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The Universally Particular: An Essay Review of Alexander Chee’s How To Write An Autobiographical Novel

By Marcos Gonsalez.

Alexander Chee, How to Write and Autobiographical Novel (Houghton Mifflin Harcourt, 2018)

The praise on the back cover of the book says it all. “What passes for real,” Eula Biss writes, “becomes real, just as life becomes art, and art, pursued this fully, becomes life.” Candidly, Ocean Vuong notes, “This book makes me feel possible.” These writers say so much, and say it so well, so what’s left to say that hasn’t been said of Alexander Chee’s stunning essay collection, How To Write An Autobiographical Novel?

These words I am writing are in praise. These words I am writing are in review. These words are none of that and more than that. They are a writing with Alexander Chee, a writing with the thoughts and feelings this book invites. A writing with this book which is one that, for me, allows for the expression of the universal through the particular.

The opening essay, “The Curse,” is a testament to this thesis of mine. Chee’s mixed race and queer body from the United States is on an exchange program in Mexico. There, amongst his new elite Mexican family, he feels the possibility of a new identity: “Alejandro from Tijuana.” He composes this new self much like one does when composing a novel, inventing a backstory of being from Tijuana, and assures himself he is real and happy. Speaking Spanish fluently, he moves through the social circles of Tuxtla Gutiérrez, becoming one of their own. This crafted identity becomes a means of fighting off the one imposed upon him back in the United States. In this reimagining of self, Chee writes:

He didn’t spend his days waiting to be caught out for not being whoever someone else thought he was, though that was sincerely the condition of the bet; it had nothing like the stakes of the life I lived in back in the States. In Maine, my background—half white, half Korean—was constantly made to seem alien, or exotic, or somehow inhuman. In Mexico, I was only mestizo, ordinary at first glance. When people looked at me, they saw me, and they didn’t stare at me as if at an object, the way my fellow American classmates did, all of whom were white and from the same small town in Maine.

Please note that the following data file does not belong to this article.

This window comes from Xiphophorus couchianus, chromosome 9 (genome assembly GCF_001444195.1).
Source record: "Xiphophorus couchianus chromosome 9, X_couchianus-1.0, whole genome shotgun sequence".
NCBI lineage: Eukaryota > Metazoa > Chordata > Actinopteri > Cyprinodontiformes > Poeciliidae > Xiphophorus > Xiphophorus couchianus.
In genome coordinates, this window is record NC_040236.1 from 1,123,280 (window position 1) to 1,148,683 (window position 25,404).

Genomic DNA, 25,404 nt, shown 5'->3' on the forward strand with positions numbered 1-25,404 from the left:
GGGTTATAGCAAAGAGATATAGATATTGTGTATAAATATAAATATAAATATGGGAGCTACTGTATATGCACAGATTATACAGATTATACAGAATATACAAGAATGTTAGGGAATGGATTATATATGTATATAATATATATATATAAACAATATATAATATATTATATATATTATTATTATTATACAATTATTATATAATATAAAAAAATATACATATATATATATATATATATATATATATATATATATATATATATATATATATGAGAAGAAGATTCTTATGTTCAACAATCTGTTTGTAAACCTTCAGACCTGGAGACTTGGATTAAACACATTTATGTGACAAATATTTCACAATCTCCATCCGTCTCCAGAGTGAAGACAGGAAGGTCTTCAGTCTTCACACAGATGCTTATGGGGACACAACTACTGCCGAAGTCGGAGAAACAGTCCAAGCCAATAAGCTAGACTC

The essay is a coming of age story, really, but one that does not lay claim to the universality of childhood into adulthood, as if that is a universally experienced transition anyway. Chee in Mexico, with his very real background, accompanied by the fictionalized one, is the confrontation with specificity—how being in different countries as a certain kind of person means specific kinds of things. Chee is an American in Mexico, yes, but not how we see it on TV or in books or on Instagram, not that kind of American. An American like Chee where, as the final line of the essay devastatingly tells it, “America now the exile of me.”

It is a crisis as old as time, or one as old as the United States: Who counts as American? How do we understand ourselves as American? These are questions Chee probes in many of the essays, essays like “Girl” or “On Becoming an American Writer.” Chee’s answer, if an answer is to be found, is there is no authentically American experience. Being American is all a matter of perspective, of the kind of body moved in, the way in which you experience being in this country, and beyond this country.

As the fat, gay son of an undocumented Mexican immigrant and poor Puerto Rican mother who grew up in an all-white town in New Jersey, I have never felt fully American. Never American, at all, really. I can relate to the experiences Chee presents in his essays. Not relate as in relate to his identity, but relate through the particularity of experience. In my life, so particular, so unlike so many other stories of gay people, or Puerto Rican or Mexican people, or fat or poor people, or American people, I have always struggled with constructing a stable identity, a coherent sense of self. For decades of my life, I tried to fight particularity. I wanted to be like the other white boys and girls in school. I wanted to not have my odd Puerto Rican and Mexican family arrangement, I wanted to be thin and blonde and straight, I wanted to not speak Spanish and to not have to live in the part of town the other kids called, “the Mexican ghetto.” I wanted universality and I knew as a kid, though always unstated and unmarked, that being universal meant whiteness.